[The applicant] instructs that he fears that if he is returned to South Sudan, he will suffer serious harm or possibly death due to the volatile situation in the country. Further, [the applicant] has no family in South Sudan, nor any connection with any other person living there. [The applicant] also lacks understanding of local customs and traditions.
We submit that returning [the applicant] to a country where he faces the prospect of persecution and serious harm would be inconsistent with [Australia’s] non-refoulement obligations under the 1951 Convention relating to the Status of Refugees and its 1967 Protocol.
The Minister's reasons for declining under s 501CA(4) of the Migration Act 1958 (Cth) to revoke the mandatory cancellation of the Applicant's visa made under s 501(3A) included the following passages:
27. I am aware that my Department’s practice in processing Protection visa applications is to consider the application of the protection-specific criteria before proceeding with any consideration of other criteria, including character-related criteria. To reinforce this practice, I have given a direction under s499 of the Act (Direction 75) requiring that decision makers who are considering an application for a Protection visa must first assess whether the refugee and complementary protection criteria are met before considering ineligibility criteria, or referral of the application for consideration under s 501.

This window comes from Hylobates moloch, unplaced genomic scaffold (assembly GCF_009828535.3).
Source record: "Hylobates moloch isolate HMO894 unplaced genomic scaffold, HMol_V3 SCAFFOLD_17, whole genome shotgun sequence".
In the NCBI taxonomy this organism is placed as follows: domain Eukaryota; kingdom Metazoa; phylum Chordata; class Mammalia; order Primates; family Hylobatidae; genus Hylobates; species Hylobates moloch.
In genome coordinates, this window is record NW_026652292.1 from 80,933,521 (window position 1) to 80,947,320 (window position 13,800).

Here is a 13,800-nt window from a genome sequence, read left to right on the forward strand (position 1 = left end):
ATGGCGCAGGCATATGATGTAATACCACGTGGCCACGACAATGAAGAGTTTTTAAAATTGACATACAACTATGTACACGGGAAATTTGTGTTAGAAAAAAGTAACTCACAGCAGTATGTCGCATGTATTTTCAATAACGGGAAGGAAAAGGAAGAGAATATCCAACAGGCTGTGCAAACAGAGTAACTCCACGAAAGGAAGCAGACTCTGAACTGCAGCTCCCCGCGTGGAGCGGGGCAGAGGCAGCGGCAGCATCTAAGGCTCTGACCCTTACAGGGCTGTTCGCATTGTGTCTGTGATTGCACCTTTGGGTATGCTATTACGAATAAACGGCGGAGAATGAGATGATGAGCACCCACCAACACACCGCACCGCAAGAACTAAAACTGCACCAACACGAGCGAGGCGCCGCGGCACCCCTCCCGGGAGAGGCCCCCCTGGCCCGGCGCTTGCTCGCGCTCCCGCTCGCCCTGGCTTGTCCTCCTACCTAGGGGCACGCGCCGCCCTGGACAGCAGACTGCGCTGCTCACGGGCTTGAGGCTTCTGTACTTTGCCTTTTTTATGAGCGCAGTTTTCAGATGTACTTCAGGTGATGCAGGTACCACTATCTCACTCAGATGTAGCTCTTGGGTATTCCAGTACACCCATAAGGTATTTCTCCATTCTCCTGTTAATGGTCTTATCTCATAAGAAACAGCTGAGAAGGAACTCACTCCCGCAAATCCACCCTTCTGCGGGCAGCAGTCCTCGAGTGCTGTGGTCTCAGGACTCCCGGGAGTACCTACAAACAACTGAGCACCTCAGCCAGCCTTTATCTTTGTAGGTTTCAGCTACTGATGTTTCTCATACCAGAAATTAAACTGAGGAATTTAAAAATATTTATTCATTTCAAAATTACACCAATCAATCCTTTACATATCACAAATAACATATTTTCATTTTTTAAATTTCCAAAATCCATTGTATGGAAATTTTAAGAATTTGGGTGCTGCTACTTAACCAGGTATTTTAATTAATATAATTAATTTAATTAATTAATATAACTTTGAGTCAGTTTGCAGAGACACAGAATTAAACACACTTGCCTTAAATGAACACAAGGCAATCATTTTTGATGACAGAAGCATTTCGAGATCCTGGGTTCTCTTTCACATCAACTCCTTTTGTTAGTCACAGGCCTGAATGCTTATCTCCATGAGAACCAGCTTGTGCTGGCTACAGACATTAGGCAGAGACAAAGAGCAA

28. I consider it highly likely that any Protection visa application will be considered by a delegate, and I note that such a delegate will be bound by the terms of Direction 75.
29. In those circumstances, I consider it unnecessary to determine whether non-refoulement obligations are owed in respect of [the applicant] for the purposes of the present decision as he is able to make a valid application for a Protection visa. In the (highly likely) case that such an application is considered by a delegate, non-refoulement obligations would be considered in the course of processing the application.
30. I have also considered and taken into account the possibility that it may be the case that the Minister at that time personally considers [the applicant’s] Protection visa application, rather than a delegate. In such a case, the Minister would not be bound by Direction 75 and would not necessarily determine whether non-refoulement obligations are owed in respect of [the applicant]. However, such a situation would only arise in the unlikely event that the Minister determines to depart from the usual practice regarding the processing of Protection visa applications and determines further to depart from the policy approach set out in Direction 75. I have nevertheless taken into account the fact that that is a possible consequence of my decision, albeit an unlikely one.